|[AMRadio] The Future Of AM Broadcast Radio|
jcandela at prodigy.net
Wed Feb 24 16:05:24 EST 2016
There is an interesting in the current edition of Electronic Design dot com about the future of AM Radio.
The Future of AM Radio
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| The Future of AM RadioCan you believe AM radio is still around? Seems so retro, but it is still useful. Nevertheless, AM radio has been in decline for years, with many AM stations going ... |
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One comment at the end struck me. This was from Don Tuite2:
"It's more about revenue models than modulation. Circa 1975, I supplemented my free-lance tech-writing with a part-timeDJ gig as the bridge DJ between the morning-drive and nighttime jocks at a 5-kW am directional (with fm simulcast). I'd play the 45s the program director picked out for me, punched up the carts with the long-running ads, read the one-shot ads the station copywriter typed up, pulled the hourly news off the teletype, taped the feed from Paul Harvey, all for minimum wage.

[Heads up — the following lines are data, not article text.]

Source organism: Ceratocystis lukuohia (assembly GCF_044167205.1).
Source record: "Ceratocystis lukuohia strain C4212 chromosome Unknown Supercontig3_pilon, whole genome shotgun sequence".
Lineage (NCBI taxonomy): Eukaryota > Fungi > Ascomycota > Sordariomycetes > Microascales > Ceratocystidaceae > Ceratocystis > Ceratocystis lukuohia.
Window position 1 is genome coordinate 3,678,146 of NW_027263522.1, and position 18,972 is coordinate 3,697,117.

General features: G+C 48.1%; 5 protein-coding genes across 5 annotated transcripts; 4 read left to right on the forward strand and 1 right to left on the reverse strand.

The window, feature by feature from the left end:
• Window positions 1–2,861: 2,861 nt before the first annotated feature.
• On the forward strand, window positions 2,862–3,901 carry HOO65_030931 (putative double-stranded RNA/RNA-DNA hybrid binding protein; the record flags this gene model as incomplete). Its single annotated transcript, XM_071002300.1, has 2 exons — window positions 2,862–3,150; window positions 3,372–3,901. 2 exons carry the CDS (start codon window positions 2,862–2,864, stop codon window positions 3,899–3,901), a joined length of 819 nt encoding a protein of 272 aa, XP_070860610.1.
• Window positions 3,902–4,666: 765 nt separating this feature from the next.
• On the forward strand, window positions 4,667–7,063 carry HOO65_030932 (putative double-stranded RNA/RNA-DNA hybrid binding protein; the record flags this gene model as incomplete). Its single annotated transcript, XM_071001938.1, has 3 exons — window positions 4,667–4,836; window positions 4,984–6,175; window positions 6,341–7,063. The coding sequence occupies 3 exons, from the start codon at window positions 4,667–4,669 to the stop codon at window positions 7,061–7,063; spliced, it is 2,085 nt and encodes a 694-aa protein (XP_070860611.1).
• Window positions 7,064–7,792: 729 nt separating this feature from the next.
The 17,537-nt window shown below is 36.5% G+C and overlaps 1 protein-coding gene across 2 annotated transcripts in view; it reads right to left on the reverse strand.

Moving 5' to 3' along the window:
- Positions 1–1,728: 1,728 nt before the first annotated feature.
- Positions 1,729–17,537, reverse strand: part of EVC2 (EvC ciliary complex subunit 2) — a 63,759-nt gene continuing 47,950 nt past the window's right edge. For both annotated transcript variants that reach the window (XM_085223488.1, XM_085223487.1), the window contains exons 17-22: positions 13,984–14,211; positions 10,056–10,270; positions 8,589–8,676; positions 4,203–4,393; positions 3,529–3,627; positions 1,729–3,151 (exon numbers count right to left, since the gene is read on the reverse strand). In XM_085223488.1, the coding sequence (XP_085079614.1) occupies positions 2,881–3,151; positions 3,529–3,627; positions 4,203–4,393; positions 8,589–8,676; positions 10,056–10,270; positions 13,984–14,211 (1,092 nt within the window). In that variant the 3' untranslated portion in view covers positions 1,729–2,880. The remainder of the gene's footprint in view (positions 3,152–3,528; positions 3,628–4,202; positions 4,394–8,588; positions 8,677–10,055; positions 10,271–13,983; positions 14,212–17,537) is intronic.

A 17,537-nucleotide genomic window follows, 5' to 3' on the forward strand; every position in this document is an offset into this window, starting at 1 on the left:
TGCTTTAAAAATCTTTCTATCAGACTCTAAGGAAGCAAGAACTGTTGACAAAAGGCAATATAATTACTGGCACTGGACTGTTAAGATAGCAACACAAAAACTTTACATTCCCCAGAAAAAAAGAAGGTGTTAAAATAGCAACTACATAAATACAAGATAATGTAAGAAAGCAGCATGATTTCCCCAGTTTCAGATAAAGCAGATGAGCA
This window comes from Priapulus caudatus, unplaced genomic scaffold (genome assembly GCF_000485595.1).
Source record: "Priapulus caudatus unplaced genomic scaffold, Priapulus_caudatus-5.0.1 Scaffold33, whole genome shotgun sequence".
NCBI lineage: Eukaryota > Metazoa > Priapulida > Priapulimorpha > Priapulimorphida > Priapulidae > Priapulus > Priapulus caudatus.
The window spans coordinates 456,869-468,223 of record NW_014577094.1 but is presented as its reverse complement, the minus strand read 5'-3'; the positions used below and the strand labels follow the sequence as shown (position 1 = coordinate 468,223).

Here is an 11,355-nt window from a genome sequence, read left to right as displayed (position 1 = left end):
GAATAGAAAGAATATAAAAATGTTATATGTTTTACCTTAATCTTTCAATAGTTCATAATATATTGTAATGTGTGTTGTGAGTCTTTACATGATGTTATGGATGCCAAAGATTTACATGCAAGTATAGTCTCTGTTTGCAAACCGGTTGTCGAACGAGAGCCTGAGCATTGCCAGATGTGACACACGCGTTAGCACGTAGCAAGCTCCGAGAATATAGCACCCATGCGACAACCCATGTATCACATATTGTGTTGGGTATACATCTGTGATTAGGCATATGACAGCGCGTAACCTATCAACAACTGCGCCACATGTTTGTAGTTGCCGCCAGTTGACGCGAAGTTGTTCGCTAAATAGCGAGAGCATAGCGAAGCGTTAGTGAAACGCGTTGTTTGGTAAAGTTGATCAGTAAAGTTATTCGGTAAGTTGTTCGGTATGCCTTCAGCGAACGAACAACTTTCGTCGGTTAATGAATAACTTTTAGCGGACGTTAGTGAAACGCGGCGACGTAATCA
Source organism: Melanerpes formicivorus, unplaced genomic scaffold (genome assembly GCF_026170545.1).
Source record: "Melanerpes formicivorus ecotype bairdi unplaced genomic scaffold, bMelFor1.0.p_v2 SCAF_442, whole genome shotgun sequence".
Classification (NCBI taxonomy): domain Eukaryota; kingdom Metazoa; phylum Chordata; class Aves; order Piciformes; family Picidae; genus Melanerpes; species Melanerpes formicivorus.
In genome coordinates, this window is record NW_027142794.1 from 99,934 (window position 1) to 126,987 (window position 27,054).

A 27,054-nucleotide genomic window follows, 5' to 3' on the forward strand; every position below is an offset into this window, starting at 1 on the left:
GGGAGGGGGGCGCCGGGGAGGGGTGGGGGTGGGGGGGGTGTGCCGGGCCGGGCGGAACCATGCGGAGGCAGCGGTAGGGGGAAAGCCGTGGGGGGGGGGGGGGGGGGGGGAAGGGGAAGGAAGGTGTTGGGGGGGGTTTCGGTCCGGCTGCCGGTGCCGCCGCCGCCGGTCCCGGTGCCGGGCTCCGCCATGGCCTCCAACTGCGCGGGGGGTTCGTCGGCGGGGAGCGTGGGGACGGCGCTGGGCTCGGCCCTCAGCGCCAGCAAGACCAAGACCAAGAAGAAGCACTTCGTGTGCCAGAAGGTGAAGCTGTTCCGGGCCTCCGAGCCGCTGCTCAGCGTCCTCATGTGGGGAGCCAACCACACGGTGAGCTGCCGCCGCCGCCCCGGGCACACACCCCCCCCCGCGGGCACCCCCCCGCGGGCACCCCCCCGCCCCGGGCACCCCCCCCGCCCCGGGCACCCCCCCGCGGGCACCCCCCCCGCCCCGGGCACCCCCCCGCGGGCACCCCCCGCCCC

That's not to complain about how underpaid I was, but to point out how many jobs that pipsqueak operation in a couple of rooms over a candy store: a GM, a couple salesmen, a copywriter, a part-time engineer, 3 DJs, and a admin.
And it made money for the license-owner.
And most of the ads were local. And, when there was a high school basketball game we could get a telco feed from, the night DJ would have a couple of hours of light duty reading the local commercials while one of the salesmen called the play-by-play and interviewed the coaches during halftimes.
Today, local am is all automated with canned feeds from some common source in Texas. Or Mars, or somewhere. One salesperson can service half a state.
Meanwhile the people in the larger demographics are streaming custom content and paying for it directly.
See what you've done, Lou. . . you've made me nostalgic for CONELRAD alerts."
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